Within the Todo sample app the above code exists within a function called loginUser. This function accepts a username and password and returns AWS credentials (that can be used to call secured Lambda functions) if the login is successful. Note that to allow the loginUser function to be invoked, generic AWS credentials (that only allow access to the login function) are hard coded within the client application.

Security Model

It should be noted that the security model described above is the same as any standard web application using session based security (i.e. where users are issued a session token).

  • The temporary AWS credentials function as a session id.  They are un-guessable and associated with a specific user and role.
  • Lambda automatically picks up the identity of the user from the credentials used to invoke the function (this appears in the variable context.identity).  There’s no opportunity for the user to tamper with this value.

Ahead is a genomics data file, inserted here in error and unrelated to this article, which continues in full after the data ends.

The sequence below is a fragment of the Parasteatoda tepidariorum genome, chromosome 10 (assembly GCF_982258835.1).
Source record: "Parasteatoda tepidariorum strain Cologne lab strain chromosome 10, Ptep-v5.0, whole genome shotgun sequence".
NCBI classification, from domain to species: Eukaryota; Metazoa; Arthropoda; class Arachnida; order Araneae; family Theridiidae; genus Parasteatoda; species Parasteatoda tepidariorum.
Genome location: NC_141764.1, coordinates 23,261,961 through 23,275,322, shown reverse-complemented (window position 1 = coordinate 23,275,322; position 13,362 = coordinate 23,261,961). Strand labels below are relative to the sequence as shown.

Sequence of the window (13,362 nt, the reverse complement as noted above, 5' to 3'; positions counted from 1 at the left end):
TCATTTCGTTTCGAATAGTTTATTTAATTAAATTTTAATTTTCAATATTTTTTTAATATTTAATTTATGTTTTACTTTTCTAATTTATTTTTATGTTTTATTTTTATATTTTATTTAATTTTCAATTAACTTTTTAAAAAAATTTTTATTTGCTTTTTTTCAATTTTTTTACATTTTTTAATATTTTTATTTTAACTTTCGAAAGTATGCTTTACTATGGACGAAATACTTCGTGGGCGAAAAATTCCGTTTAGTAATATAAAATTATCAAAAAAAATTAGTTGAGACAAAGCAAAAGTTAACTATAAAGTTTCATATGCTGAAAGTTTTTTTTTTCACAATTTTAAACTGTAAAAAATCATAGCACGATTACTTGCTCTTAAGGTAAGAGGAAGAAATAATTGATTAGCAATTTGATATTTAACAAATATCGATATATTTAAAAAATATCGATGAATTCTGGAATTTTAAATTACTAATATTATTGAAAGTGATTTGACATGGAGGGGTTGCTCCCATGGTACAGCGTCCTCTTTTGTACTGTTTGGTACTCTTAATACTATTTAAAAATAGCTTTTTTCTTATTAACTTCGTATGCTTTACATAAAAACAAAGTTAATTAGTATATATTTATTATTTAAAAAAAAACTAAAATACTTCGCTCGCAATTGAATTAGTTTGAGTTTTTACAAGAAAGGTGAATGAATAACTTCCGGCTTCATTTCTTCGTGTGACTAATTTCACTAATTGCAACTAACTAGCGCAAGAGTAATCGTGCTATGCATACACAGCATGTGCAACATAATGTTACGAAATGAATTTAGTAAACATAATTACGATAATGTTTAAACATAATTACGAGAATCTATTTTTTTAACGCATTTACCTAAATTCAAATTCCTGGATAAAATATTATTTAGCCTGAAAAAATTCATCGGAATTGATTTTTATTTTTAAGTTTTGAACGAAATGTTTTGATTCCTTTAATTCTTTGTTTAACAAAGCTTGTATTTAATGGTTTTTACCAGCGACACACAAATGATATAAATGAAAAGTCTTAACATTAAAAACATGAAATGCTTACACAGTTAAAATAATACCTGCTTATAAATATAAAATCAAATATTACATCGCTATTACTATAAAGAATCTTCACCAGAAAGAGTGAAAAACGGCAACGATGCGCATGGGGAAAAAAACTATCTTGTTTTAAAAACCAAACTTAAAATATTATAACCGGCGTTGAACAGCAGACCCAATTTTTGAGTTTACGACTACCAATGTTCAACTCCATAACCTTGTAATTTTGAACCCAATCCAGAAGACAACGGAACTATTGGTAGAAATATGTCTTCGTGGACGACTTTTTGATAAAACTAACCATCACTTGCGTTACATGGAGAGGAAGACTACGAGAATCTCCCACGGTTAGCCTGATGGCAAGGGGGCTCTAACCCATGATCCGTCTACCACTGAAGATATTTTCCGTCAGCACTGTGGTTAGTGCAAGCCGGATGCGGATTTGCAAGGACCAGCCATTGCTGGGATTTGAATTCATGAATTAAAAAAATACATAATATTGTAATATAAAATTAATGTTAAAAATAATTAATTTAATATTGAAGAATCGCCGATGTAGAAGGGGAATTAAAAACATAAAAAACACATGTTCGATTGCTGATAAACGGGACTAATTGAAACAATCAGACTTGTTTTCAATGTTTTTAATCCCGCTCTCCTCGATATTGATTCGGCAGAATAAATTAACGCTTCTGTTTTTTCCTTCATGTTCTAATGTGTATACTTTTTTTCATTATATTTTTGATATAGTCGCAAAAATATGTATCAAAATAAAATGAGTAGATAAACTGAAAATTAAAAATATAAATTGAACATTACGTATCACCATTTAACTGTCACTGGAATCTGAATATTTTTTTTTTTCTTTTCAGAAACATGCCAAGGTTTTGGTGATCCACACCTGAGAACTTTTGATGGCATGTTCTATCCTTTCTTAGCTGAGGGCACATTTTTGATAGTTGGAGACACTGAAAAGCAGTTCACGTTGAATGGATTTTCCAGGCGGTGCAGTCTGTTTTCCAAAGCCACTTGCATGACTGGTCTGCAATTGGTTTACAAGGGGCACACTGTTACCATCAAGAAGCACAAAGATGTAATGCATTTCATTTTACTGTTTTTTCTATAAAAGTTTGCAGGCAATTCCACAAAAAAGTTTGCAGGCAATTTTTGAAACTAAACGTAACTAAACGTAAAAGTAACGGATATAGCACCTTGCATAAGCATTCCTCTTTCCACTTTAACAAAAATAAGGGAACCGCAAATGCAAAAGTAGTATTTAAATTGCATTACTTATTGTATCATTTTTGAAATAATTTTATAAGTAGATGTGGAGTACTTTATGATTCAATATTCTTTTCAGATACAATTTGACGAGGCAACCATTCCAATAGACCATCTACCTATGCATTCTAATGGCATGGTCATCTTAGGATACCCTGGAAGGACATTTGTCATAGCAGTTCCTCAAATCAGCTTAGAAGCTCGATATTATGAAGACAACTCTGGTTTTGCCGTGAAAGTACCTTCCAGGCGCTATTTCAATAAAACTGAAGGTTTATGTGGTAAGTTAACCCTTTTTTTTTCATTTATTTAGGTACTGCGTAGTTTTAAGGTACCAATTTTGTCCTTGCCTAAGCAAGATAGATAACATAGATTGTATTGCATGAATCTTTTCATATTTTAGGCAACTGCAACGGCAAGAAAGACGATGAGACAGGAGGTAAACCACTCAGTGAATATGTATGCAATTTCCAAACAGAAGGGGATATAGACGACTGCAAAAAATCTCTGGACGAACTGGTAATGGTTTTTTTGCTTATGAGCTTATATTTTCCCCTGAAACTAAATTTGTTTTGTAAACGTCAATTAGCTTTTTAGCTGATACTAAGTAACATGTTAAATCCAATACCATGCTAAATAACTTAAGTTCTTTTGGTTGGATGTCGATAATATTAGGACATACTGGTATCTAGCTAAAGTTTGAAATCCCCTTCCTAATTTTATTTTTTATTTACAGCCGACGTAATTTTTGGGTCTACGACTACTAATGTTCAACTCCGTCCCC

• The permissions of the user are evaluated by AWS before your Lambda function is invoked, so you do not need to manually check the rights of the user in your function.

Using AWS credentials ensures that the base security of your application is as good as the security of AWS.  Enforcement of this security is also outsourced to the AWS API, and AWS have a vested interest in ensuring this is always rock solid.

Lambda Configuration